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what the Doctor and Mrs. Leader were
about all this time. For they seemed like
two opposing armies drawn up, and it was
a nice question who was to make the first
advance. It was really a very delicate
business for both sides: though Mrs.
Leader, having a genuine and sincere
contempt for such low people, did not think
them worthy of even formal recognition
as enemies, and would see neither danger
nor importance in the situation. She had
got her step-son under her roof, and there
was Miss Fountain, a good girl, well suited
to him in every way, and who had almost
taken a liking to him already.

The Doctor, on his side, had determined
to wait for a few days; but the step, boldly
and defiantly carried out, of transferring
the prize to Leadersfort, determined him.
So purchasing a pair of yellow "kids," he
walked up to the house, choosing the period
when he knew they were at lunch.

Not one bit fluttered, as cool as
possible, he stood at the door in presence of
a supercilious London menialwith hair
as "if you had dipped him in plaster-of-
paris"—and asking to see Mrs. Leader with
an intimate tone, as if he knew the place
and its ways, was checked haughtily.

"Beg pardon, family at lunch."

"To be sure, to be sure," said the Doctor.
"As if we couldn't see all their backs
through these regiments of windows reaching
to the ground! They'll be glad to see
me at it too."

"What name, then?" said the menial,
haughtily. "I'll take it in and see."

"All right, and I'll follow it in."

"You carn't, you carn't. I must beg——"
But the Doctor was in the dining-room in
a moment, smiling and beaming on the
august company.

The chicken skin that cruel Nature had
furnished to Mrs. Leader, instead of human
material, flushed crimson. Lady Seaman,
a high lean bust, with lovely bands to her
hair, "regular gable ends," the Doctor said,
turned to him with ferocious inquiry: many
an eye-glass went up; the hum and chatter

"How are you, Mrs. Leader? Welcome
back to the castle. Just dropped in to
look after my patient, whom I think I
repaired, and restored, with some effect.
Eh, Mr. Leader?"

"Indeed, I must say," said that gentleman,
"I never saw any one so improved.
Won't you"—(this with hesitation)—"sit
down and have a little lunch?"

"Thanks, I will: the morning has made
me peckish." And he found a place beside
one of the guests, who made room for him.
It was rather a trying scene for the country
Doctor: those strange faces so cold and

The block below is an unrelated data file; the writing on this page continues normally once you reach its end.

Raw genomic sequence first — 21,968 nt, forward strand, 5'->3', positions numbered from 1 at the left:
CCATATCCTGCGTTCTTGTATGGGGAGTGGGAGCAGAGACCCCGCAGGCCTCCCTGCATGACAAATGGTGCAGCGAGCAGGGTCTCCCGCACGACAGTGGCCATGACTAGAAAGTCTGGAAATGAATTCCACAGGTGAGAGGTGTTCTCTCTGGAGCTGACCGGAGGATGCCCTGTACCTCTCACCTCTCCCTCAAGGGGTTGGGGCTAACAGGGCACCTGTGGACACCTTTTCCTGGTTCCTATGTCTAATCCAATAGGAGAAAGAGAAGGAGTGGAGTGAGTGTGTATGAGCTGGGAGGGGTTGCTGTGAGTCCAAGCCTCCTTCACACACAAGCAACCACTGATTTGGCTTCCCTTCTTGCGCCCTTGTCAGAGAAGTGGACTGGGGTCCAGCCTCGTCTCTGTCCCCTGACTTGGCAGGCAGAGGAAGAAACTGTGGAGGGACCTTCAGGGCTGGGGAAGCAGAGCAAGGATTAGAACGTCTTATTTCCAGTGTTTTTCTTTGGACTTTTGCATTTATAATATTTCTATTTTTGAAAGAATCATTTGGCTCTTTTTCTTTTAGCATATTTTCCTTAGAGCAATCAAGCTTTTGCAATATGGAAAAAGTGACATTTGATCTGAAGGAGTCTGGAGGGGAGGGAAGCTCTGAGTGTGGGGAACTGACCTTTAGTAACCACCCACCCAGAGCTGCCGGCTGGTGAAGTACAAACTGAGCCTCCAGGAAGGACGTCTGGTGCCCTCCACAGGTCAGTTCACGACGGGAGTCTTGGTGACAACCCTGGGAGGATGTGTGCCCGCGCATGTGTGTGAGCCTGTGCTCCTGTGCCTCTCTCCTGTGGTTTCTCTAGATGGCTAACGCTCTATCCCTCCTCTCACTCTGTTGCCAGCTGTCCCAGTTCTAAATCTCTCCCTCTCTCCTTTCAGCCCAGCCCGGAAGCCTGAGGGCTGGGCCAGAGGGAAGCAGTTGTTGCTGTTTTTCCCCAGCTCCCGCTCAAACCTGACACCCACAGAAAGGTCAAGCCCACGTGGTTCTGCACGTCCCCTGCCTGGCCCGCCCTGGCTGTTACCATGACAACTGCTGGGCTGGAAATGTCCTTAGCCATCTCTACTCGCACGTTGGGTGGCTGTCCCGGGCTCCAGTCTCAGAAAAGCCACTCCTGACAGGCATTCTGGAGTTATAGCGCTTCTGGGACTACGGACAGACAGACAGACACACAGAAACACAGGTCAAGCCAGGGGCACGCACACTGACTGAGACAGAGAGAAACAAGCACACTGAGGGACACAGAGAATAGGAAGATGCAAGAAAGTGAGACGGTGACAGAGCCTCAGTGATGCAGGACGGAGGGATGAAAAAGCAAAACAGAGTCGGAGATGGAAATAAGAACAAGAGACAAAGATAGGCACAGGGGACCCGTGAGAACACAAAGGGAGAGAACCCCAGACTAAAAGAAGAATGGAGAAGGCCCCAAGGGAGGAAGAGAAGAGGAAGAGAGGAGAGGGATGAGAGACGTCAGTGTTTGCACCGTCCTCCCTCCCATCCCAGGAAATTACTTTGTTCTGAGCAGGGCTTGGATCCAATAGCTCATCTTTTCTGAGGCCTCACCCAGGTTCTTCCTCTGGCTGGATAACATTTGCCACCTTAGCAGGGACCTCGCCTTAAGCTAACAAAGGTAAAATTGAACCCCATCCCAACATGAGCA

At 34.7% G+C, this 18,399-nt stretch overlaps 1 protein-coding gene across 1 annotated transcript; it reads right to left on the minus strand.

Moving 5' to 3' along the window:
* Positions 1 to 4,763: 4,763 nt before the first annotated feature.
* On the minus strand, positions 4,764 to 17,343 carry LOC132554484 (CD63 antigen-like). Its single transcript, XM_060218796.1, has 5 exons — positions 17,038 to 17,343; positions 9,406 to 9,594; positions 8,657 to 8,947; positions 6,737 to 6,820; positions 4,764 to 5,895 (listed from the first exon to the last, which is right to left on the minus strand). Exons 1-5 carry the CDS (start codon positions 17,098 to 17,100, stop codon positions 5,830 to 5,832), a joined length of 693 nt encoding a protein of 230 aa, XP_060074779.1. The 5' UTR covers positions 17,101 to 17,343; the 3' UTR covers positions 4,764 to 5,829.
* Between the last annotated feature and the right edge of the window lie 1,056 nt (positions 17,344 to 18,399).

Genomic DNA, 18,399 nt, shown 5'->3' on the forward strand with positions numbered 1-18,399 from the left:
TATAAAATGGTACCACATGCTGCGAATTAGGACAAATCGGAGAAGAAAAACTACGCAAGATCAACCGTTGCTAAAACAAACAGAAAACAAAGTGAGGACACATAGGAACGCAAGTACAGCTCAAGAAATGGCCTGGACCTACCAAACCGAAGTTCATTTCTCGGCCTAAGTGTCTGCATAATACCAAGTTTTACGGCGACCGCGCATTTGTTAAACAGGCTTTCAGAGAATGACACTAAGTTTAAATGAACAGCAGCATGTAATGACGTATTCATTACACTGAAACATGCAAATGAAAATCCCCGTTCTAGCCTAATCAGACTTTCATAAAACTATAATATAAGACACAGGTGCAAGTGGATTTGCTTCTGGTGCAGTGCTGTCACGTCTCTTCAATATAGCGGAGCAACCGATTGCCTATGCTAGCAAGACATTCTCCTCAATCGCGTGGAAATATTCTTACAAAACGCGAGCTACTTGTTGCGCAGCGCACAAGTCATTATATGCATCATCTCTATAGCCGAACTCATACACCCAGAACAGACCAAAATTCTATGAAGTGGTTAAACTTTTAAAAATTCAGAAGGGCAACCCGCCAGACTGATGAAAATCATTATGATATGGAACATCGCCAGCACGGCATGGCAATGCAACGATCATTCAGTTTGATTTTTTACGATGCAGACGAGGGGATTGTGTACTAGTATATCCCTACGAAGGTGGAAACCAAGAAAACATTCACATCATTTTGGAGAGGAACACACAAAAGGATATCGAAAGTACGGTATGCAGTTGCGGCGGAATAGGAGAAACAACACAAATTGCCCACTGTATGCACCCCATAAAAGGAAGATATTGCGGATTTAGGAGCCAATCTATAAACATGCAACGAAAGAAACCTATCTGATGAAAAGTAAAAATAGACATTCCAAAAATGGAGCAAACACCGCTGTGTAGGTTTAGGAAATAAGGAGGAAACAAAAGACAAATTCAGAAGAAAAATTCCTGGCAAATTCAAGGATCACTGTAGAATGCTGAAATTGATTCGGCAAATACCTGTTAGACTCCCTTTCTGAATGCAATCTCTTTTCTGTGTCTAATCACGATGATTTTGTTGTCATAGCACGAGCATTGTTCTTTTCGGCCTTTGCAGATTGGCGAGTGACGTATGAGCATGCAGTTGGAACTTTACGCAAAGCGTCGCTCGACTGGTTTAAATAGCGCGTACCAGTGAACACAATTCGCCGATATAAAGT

perfectly at ease, a whole platoon of them, as
he said. Their language and allusions were
all foreign to him. A new dialect. The
"alderman herself," so he dubbed the lady
with the "gable-shaped front, where the
swallows might build with comfort," spoke
in clear, sharp tones about strange and
wonderful people, dukes and marquises,
and "dear Lady Fowler," and that "nice
Lady Mary," while all the time Mrs.
Leader listened in adoration, murmuring,
"Ah! yes to be sure!" "No, Lady
Seaman?" "Indeed, Lady Seaman." The
young men were so gay, and free, and
chatty; while Dick Lumley, wearing a pink
tie and a morning-coat, was telling a
diverting story, wherein other "dear Lady
Marys," and "Loftus," and such aristocratic
names, sparkled and glittered. Was
it any wonder that our Doctor, looking
about him, and listening, felt downhearted
in presence of the appalling difficulties that
were before him?

The grand subject about him seemed to
be the projected entertainmenta ball,
which was to be preceded by some sort of
show, tableaux vivans, as well as the Doctor
could make out. There was a tall, fair,
bilious-looking young man, dressed to
perfection, who seemed to be the acknowledged
head and mover in these arrangements,
whose name was the Honourable Albert Peto,
Lord Tynladie's son. This young gentleman
was one of the weak souls who flutter
about society, feeble in speech, mind,
everything; a feebleness and susceptibility
combined, and yet who succeeds. His brain,
as the Doctor said, would only fill a pillbox;
yet he talked and was listened to,
and had influence. He spoke about "leading
a cotillon," last winter, and the Doctor
heard him saying: "I was half killed with
leading 'em; I was booked for two every
night. The only thing that got me through
was not getting up till four: then taking a
whole bottle of champagne, at six precisely,
and not a drop of any other wine; only
for that I never could have got through

The Doctor had his eyes fixed on him in

"That was a true inchtinct," he said to
his neighbour, "and inchtinct's better than
science sometimes. I couldn't have
prescribed anything better myself."

Pleased with this indorsement, though